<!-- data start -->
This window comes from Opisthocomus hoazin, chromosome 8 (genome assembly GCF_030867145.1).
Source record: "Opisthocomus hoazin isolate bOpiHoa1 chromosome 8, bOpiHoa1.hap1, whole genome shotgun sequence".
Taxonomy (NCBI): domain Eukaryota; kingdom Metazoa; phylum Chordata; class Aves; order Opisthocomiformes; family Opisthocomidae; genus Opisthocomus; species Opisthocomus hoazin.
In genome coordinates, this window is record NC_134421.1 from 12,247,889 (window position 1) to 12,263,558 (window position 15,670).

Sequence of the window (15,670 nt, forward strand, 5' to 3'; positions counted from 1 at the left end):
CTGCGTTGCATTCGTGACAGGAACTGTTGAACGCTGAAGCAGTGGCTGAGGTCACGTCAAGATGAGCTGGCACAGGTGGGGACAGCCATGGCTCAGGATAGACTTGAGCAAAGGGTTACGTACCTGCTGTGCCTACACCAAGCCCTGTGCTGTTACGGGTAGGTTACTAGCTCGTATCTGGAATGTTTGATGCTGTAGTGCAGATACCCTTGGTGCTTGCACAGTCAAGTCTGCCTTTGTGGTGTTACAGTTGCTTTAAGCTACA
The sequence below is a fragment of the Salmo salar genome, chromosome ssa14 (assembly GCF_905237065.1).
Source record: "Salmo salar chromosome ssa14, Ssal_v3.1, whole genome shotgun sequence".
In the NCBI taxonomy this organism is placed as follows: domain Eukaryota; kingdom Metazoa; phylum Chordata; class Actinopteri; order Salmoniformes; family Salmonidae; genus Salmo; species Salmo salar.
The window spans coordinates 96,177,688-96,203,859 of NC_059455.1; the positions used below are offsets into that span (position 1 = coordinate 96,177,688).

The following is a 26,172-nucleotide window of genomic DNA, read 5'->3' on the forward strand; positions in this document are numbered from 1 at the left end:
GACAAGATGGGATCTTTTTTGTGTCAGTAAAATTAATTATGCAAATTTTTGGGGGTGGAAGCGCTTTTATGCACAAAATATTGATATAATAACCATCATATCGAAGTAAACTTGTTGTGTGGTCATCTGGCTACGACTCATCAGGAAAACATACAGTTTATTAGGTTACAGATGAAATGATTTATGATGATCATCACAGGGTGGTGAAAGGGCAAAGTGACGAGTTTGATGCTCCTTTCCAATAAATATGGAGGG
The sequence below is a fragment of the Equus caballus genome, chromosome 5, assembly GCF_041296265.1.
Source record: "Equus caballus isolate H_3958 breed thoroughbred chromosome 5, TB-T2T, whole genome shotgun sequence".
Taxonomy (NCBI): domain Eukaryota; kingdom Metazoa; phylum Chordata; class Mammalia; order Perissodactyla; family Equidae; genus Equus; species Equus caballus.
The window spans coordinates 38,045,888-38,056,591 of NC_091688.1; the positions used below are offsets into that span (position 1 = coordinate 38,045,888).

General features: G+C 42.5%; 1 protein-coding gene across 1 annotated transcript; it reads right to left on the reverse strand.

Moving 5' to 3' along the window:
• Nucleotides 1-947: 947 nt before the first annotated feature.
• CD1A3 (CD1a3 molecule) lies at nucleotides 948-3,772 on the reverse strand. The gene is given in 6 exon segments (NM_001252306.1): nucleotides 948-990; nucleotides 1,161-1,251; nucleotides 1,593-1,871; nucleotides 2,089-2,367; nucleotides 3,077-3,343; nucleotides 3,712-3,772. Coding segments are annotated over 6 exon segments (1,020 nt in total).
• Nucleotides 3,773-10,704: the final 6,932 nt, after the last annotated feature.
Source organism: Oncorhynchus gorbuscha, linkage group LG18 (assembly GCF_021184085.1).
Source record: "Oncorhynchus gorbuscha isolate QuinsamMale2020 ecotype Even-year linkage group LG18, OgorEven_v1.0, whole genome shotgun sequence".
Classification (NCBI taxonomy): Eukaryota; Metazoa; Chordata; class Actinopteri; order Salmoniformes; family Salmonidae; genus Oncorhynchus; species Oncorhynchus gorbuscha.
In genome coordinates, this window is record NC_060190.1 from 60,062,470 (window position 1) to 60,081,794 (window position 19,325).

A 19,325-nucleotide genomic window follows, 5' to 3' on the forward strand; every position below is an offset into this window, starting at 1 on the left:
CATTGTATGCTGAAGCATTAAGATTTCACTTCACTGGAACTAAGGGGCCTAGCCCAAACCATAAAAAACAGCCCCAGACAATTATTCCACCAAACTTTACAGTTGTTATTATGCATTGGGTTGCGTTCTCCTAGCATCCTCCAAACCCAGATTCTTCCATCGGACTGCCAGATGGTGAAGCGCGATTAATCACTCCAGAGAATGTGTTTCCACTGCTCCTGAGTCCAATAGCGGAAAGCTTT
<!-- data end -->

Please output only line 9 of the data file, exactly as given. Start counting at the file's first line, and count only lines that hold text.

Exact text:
In the NCBI taxonomy this organism is placed as follows: domain Eukaryota; kingdom Metazoa; phylum Chordata; class Actinopteri; order Salmoniformes; family Salmonidae; genus Salmo; species Salmo salar.